The Maya were an intelligent and forward-thinking people that held astronomy and the developing concepts of time and space in high esteem. There’s quite a bit of speculation surrounding developments of their calendars and cycles, and many theories behind that all-important date of December 21, 2012, but the truth is, the Maya calendar system is as accurate as any known today, and we’re here to break it down for you.
The creation of a sophisticated calendar system is the most lasting contribution to modern civilization from early Mesoamericans. First developed by the Olmecs, the three interlocking calendar cycles were perfected by the Maya in their Classical period. The most important system is the continuous record called the Long Count Calendar, which is the most complex calendar system ever created, and is used in conjunction with the 260- and 365-day calendars. The Maya calendars are the best-documented and most completely understood, and kept in a precise way not known elsewhere in the New World; the importance of this accurate system in history should not be underestimated.
The oldest of the calendar systems in Mesoamerica is the 260-day cycle, called the Tzolkin, which is still used today in parts of Guatemala. This calendar was not subdivided into weeks or months as we know them today, but into a round of 20 different day names, which were also associated with a cycle of 13 day numbers running at the same time. Each day, having one of 20 day names and one of 13 day numbers, takes 260 days to complete a full cycle. 260 days is also the period of time that elapses between solar zenith passages – when the sun lies directly overhead at noon at a latitude of 15 degree North – the latitude along which the important sites of Izapa and Copan lie.
In conjunction with this 260-day Tzolkin calendar, a 365-day calendar was used, corresponding roughly with the solar year. The 365-day calendar, or the Haab, is divided into 18 ‘months’ of 20 days each, plus 5 nameless days at the end of the year. When these two systems are set into motion together, a synchronized cycle is created that lasts 52 Haab, known as a calendar round. For the Maya, the completion of this 52-year cycle was widely celebrated, as the last 5 nameless days that preceded the round completion were especially dangerous; it was during this time that the gods might choose to end life on Earth.
A third calendrical system, the Long Count, was created by the Maya as a way to record linear time, rather then short intervals. It was a quite sophisticated system in which events could be recorded in a linear relationship to one another, and also with respect to the calendar – or linear time – itself. It showed a clear understanding of the concepts of past, present, and future, and their relationships to each other.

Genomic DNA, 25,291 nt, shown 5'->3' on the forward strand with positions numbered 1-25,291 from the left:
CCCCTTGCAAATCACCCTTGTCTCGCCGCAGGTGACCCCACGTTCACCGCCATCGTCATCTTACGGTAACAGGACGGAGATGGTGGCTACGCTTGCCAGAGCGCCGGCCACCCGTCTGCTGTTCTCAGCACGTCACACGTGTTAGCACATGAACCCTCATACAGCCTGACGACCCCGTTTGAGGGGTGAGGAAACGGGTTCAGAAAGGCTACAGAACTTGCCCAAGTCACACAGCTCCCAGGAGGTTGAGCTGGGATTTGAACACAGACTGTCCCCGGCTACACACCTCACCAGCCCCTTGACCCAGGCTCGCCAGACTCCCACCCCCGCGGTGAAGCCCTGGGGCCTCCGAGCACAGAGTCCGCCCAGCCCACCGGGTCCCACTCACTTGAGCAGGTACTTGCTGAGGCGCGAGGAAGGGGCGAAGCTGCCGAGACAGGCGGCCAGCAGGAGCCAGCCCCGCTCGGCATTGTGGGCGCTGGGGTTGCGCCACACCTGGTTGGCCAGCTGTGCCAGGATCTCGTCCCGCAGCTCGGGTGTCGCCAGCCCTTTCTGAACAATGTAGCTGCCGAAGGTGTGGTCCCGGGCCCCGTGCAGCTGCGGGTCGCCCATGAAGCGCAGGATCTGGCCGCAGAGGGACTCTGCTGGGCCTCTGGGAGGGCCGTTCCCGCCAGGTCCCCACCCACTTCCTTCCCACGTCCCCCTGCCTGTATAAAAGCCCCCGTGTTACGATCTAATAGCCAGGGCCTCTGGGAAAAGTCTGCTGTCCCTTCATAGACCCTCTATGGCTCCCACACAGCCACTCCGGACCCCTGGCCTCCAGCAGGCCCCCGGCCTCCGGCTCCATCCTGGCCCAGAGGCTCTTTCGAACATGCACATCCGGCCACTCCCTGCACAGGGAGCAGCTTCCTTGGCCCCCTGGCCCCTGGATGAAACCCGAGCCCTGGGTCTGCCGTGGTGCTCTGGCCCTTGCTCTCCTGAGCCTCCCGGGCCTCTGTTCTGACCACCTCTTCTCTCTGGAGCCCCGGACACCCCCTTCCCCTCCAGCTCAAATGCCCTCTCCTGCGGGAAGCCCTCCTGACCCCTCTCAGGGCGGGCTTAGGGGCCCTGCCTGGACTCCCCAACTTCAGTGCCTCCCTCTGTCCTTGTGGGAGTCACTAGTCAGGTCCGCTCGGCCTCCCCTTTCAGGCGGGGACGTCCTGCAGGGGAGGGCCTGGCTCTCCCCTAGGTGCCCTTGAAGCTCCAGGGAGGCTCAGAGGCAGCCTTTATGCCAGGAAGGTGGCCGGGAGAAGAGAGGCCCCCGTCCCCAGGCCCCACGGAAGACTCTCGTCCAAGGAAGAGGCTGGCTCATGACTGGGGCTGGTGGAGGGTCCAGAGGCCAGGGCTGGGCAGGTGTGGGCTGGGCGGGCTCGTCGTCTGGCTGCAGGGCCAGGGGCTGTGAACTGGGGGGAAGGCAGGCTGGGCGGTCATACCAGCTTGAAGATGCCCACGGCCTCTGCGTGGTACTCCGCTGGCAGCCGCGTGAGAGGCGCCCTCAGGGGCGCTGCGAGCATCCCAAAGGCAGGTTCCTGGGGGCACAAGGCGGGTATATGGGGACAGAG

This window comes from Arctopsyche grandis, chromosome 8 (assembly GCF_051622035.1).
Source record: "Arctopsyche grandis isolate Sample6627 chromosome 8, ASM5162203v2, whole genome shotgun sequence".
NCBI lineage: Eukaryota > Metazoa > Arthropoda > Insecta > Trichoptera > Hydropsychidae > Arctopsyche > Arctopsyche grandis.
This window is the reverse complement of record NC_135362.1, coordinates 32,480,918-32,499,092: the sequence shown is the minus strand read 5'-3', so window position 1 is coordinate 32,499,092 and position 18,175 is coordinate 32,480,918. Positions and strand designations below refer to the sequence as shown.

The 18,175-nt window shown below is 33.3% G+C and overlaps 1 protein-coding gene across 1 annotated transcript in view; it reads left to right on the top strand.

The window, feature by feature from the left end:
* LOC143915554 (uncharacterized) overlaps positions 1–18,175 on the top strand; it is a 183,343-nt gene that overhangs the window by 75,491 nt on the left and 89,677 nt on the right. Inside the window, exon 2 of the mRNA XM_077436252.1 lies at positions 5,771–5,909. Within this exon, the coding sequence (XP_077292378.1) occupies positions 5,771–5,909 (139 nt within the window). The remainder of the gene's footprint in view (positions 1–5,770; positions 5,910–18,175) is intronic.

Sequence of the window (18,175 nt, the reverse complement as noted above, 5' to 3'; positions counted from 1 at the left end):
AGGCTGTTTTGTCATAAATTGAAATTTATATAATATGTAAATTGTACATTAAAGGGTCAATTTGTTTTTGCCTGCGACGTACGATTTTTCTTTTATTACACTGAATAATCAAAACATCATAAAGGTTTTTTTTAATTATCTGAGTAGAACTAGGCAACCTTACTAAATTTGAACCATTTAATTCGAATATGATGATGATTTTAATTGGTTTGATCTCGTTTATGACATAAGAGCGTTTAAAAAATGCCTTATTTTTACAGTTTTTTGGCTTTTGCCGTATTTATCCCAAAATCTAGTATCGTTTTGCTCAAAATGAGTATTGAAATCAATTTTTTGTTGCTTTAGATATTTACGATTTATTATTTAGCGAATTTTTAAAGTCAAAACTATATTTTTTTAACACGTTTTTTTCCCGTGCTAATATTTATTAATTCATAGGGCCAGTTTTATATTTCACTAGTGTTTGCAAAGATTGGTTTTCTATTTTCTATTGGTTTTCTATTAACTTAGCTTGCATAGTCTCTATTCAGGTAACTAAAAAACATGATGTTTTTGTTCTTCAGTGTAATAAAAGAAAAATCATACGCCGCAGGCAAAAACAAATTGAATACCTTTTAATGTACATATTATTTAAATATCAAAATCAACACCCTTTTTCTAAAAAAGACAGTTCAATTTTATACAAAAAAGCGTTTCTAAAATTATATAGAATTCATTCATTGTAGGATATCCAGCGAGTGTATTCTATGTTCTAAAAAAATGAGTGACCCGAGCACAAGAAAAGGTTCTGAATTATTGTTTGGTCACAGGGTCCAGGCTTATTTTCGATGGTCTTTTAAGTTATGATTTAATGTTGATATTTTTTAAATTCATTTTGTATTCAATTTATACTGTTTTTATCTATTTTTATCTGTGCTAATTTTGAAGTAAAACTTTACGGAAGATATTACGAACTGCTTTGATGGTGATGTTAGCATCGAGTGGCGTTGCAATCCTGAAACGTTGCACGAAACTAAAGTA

Long Count dates record the complete number of days since a starting point – the Maya creation date – one which corresponds to a date in 3114 BC in our modern calendar. In Long Count, time was recorded in periods of 400 years, 20 years, years, 20 days, and days. Or, to five places versus our four places (example: 2007). For example, the Mayan date 184.108.40.206.0 records the day 23 January, 663. It takes 13 periods of 400 years for a new grand cycle to begin for the Long Count Calendar.
The Maya held that the ‘zero’ date fell within an era of divine activity, much as we do today: think midnight on January 1. However, as opposed to our ‘blank slate’ way of thinking, for the Maya a ‘zero’ date meant the end of a previous cycle. In many Maya creation accounts, a cyclical interpretation is found in which our present world and everything in it were preceded by other worlds, which were fashioned in various forms by the gods, but subsequently destroyed. The Long Count’s ‘zero’ date was set at a point in time marking the end of the previous world and beginning of the current one – one that will complete its cycle on 21 December 2012. In such accounts, our present world also has a tenuous existence.
The current Long Count cycle will reset to 220.127.116.11.0 on December 21, 2012, or the winter solstice.
The coming solstice is important on another level, too. At the Sun’s December (or winter) solstice, the Earth and the galactic center (or the Milky Way) will align – an alignment that some scholars believe the Maya were not only aware of, but its position in the sky was given an important place in their cosmology. The Maya plotted their calendrical systems around significant events, and possibly on an astronomical level. Many Maya Long Count inscriptions contain a supplementary series, which provides information on the lunar phase, and a 584-day Venus cycle was maintained, tracking the heliacal rising of Venus as the morning and evening stars.
The significance of this crossing of paths is insurmountable, as this galactic alignment happens only once every 26,000 years. This cosmic event will take place on December 21, 2012, the same day in which the Long Count cycle of the Mayan calendar will reach full completion, or zero.
We just thought you should know.